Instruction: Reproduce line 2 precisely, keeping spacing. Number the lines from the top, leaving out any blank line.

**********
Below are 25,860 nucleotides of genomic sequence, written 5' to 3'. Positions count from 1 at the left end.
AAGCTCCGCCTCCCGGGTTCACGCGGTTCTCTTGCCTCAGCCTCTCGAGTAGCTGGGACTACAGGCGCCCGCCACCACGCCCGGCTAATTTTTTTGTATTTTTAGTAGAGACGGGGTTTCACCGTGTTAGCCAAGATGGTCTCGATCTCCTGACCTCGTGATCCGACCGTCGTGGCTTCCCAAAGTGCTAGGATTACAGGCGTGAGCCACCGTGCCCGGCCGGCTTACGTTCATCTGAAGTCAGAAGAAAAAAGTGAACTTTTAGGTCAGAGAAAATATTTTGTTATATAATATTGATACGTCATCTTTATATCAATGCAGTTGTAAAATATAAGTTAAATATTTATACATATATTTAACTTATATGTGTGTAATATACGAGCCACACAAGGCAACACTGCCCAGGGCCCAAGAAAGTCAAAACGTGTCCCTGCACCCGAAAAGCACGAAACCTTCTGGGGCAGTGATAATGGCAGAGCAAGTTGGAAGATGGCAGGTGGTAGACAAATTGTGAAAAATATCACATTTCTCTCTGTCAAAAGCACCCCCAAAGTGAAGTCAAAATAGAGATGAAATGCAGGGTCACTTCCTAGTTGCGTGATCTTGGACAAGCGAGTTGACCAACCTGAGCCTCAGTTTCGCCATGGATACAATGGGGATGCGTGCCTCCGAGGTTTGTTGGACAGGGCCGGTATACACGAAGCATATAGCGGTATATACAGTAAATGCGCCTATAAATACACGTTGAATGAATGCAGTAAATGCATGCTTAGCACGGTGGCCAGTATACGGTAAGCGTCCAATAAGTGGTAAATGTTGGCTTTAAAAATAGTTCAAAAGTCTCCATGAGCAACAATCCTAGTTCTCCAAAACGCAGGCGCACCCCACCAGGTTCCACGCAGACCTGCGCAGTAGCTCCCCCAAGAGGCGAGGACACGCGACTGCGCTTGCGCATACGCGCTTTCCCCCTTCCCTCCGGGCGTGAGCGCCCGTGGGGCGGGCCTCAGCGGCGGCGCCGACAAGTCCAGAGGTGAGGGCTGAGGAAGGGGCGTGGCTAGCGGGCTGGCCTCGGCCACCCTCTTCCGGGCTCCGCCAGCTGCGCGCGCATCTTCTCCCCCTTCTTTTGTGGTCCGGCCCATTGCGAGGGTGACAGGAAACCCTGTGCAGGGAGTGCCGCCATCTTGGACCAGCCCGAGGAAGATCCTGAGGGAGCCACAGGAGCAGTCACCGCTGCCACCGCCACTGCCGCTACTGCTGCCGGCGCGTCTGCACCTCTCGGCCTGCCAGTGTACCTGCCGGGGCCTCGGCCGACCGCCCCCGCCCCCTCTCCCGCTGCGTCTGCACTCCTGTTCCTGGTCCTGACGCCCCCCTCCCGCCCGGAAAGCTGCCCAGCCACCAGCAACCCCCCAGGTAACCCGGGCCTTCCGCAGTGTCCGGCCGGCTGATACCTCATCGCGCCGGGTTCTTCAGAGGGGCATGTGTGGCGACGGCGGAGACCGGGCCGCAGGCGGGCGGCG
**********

AAGCTCCGCCTCCCGGGTTCACGCGGTTCTCTTGCCTCAGCCTCTCGAGTAGCTGGGACTACAGGCGCCCGCCACCACGCCCGGCTAATTTTTTTGTATTTTTAGTAGAGACGGGGTTTCACCGTGTTAGCCAAGATGGTCTCGATCTCCTGACCTCGTGATCCGACCGTCGTGGCTTCCCAAAGTGCTAGGATTACAGGCGTGAGCCACCGTGCCCGGCCGGCTTACGTTCATCTGAAGTCAGAAGAAAAAAGTGAACTTTTAGGTCAGAGAAAATATTTTGTTATATAATATTGATACGTCATCTTTATATCAATGCAGTTGTAAAATATAAGTTAAATATTTATACATATATTTAACTTATATGTGTGTAATATACGAGCCACACAAGGCAACACTGCCCAGGGCCCAAGAAAGTCAAAACGTGTCCCTGCACCCGAAAAGCACGAAACCTTCTGGGGCAGTGATAATGGCAGAGCAAGTTGGAAGATGGCAGGTGGTAGACAAATTGTGAAAAATATCACATTTCTCTCTGTCAAAAGCACCCCCAAAGTGAAGTCAAAATAGAGATGAAATGCAGGGTCACTTCCTAGTTGCGTGATCTTGGACAAGCGAGTTGACCAACCTGAGCCTCAGTTTCGCCATGGATACAATGGGGATGCGTGCCTCCGAGGTTTGTTGGACAGGGCCGGTATACACGAAGCATATAGCGGTATATACAGTAAATGCGCCTATAAATACACGTTGAATGAATGCAGTAAATGCATGCTTAGCACGGTGGCCAGTATACGGTAAGCGTCCAATAAGTGGTAAATGTTGGCTTTAAAAATAGTTCAAAAGTCTCCATGAGCAACAATCCTAGTTCTCCAAAACGCAGGCGCACCCCACCAGGTTCCACGCAGACCTGCGCAGTAGCTCCCCCAAGAGGCGAGGACACGCGACTGCGCTTGCGCATACGCGCTTTCCCCCTTCCCTCCGGGCGTGAGCGCCCGTGGGGCGGGCCTCAGCGGCGGCGCCGACAAGTCCAGAGGTGAGGGCTGAGGAAGGGGCGTGGCTAGCGGGCTGGCCTCGGCCACCCTCTTCCGGGCTCCGCCAGCTGCGCGCGCATCTTCTCCCCCTTCTTTTGTGGTCCGGCCCATTGCGAGGGTGACAGGAAACCCTGTGCAGGGAGTGCCGCCATCTTGGACCAGCCCGAGGAAGATCCTGAGGGAGCCACAGGAGCAGTCACCGCTGCCACCGCCACTGCCGCTACTGCTGCCGGCGCGTCTGCACCTCTCGGCCTGCCAGTGTACCTGCCGGGGCCTCGGCCGACCGCCCCCGCCCCCTCTCCCGCTGCGTCTGCACTCCTGTTCCTGGTCCTGACGCCCCCCTCCCGCCCGGAAAGCTGCCCAGCCACCAGCAACCCCCCAGGTAACCCGGGCCTTCCGCAGTGTCCGGCCGGCTGATACCTCATCGCGCCGGGTTCTTCAGAGGGGCATGTGTGGCGACGGCGGAGACCGGGCCGCAGGCGGGCGGCG